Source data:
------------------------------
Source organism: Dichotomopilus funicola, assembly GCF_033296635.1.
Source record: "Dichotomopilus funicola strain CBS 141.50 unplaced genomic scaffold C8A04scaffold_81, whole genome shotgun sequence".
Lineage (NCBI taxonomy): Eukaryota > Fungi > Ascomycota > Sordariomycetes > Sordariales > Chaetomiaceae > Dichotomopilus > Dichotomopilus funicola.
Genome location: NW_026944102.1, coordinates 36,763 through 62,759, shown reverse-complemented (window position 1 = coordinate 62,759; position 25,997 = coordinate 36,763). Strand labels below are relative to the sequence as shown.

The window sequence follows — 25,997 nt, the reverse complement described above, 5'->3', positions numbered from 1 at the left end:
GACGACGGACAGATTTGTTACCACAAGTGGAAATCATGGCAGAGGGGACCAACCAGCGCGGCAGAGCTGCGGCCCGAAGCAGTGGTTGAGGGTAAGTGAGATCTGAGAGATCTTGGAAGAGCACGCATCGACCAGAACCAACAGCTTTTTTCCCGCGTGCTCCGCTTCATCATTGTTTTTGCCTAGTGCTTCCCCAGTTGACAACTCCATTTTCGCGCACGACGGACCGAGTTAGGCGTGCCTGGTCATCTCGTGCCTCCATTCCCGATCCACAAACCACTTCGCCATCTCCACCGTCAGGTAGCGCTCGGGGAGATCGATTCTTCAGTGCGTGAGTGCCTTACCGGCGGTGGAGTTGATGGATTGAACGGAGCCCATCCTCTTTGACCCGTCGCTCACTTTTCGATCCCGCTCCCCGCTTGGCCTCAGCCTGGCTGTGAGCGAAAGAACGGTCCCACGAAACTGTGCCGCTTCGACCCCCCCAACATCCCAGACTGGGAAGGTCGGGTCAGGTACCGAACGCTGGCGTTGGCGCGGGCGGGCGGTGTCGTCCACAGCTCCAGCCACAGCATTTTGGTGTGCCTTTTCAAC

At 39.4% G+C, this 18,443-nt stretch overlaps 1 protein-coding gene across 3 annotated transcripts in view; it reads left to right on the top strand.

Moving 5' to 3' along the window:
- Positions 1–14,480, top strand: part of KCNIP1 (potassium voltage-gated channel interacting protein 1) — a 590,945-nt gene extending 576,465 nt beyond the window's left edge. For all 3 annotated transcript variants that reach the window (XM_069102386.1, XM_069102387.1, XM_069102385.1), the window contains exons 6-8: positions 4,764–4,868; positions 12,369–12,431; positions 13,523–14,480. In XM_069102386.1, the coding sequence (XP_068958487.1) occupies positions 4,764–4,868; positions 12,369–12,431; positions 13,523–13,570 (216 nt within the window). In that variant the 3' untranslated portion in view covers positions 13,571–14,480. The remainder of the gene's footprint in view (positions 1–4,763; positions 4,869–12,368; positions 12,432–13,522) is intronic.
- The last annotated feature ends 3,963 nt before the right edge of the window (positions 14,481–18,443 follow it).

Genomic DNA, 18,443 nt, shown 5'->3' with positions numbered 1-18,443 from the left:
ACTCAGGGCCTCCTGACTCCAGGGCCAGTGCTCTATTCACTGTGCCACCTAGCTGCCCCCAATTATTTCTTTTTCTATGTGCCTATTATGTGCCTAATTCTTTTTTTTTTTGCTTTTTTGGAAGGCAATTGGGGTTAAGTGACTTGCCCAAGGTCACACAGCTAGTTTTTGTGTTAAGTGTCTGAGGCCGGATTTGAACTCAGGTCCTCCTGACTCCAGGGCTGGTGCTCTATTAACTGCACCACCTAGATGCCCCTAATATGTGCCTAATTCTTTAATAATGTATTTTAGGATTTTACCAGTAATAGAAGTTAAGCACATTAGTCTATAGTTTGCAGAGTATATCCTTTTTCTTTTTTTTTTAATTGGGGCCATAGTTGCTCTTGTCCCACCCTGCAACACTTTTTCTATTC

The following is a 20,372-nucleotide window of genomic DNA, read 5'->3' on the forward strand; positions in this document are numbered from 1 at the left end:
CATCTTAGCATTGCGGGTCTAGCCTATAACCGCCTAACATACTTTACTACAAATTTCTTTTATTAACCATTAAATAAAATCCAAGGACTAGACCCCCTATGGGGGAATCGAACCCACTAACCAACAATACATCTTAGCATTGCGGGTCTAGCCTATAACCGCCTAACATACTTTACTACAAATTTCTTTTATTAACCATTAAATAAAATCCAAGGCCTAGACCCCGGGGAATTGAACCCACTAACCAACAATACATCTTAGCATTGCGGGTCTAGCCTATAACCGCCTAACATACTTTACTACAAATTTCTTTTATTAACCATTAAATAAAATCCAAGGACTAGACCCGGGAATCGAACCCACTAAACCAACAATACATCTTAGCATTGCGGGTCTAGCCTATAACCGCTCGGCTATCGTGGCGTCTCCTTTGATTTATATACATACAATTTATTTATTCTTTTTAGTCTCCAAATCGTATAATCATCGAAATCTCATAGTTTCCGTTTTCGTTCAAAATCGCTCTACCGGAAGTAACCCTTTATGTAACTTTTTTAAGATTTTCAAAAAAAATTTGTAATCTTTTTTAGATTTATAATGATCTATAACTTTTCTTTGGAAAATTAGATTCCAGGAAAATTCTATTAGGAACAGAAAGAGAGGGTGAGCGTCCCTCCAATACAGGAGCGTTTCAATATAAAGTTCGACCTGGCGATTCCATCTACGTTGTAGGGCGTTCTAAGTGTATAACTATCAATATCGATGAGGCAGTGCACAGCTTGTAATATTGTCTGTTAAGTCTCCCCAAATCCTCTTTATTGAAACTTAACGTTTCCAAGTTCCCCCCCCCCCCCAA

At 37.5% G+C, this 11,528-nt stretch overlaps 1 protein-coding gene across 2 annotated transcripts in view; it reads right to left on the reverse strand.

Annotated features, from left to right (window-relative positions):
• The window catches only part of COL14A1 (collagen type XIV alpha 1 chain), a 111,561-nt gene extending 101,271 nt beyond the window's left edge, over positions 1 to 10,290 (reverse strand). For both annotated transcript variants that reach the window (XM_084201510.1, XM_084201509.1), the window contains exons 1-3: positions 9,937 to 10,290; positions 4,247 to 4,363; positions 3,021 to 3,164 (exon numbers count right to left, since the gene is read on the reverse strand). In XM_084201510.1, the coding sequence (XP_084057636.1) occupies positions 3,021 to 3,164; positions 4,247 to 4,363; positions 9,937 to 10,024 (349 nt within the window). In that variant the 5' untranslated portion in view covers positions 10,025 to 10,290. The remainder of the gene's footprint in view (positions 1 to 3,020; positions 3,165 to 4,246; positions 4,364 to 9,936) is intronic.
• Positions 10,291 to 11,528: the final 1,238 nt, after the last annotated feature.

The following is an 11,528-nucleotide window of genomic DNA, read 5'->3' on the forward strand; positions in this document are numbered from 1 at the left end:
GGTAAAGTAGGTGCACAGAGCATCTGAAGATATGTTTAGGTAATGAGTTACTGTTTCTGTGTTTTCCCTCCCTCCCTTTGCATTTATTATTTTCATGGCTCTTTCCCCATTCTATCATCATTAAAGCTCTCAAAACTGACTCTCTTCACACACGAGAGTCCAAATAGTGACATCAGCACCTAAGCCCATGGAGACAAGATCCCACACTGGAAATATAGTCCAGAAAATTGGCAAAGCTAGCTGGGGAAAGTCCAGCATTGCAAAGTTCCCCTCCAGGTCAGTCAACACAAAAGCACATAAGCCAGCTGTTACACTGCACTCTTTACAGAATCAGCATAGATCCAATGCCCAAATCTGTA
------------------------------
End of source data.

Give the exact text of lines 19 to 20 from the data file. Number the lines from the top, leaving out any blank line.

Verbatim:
The following is an 11,528-nucleotide window of genomic DNA, read 5'->3' on the forward strand; positions in this document are numbered from 1 at the left end:
GGTAAAGTAGGTGCACAGAGCATCTGAAGATATGTTTAGGTAATGAGTTACTGTTTCTGTGTTTTCCCTCCCTCCCTTTGCATTTATTATTTTCATGGCTCTTTCCCCATTCTATCATCATTAAAGCTCTCAAAACTGACTCTCTTCACACACGAGAGTCCAAATAGTGACATCAGCACCTAAGCCCATGGAGACAAGATCCCACACTGGAAATATAGTCCAGAAAATTGGCAAAGCTAGCTGGGGAAAGTCCAGCATTGCAAAGTTCCCCTCCAGGTCAGTCAACACAAAAGCACATAAGCCAGCTGTTACACTGCACTCTTTACAGAATCAGCATAGATCCAATGCCCAAATCTGTA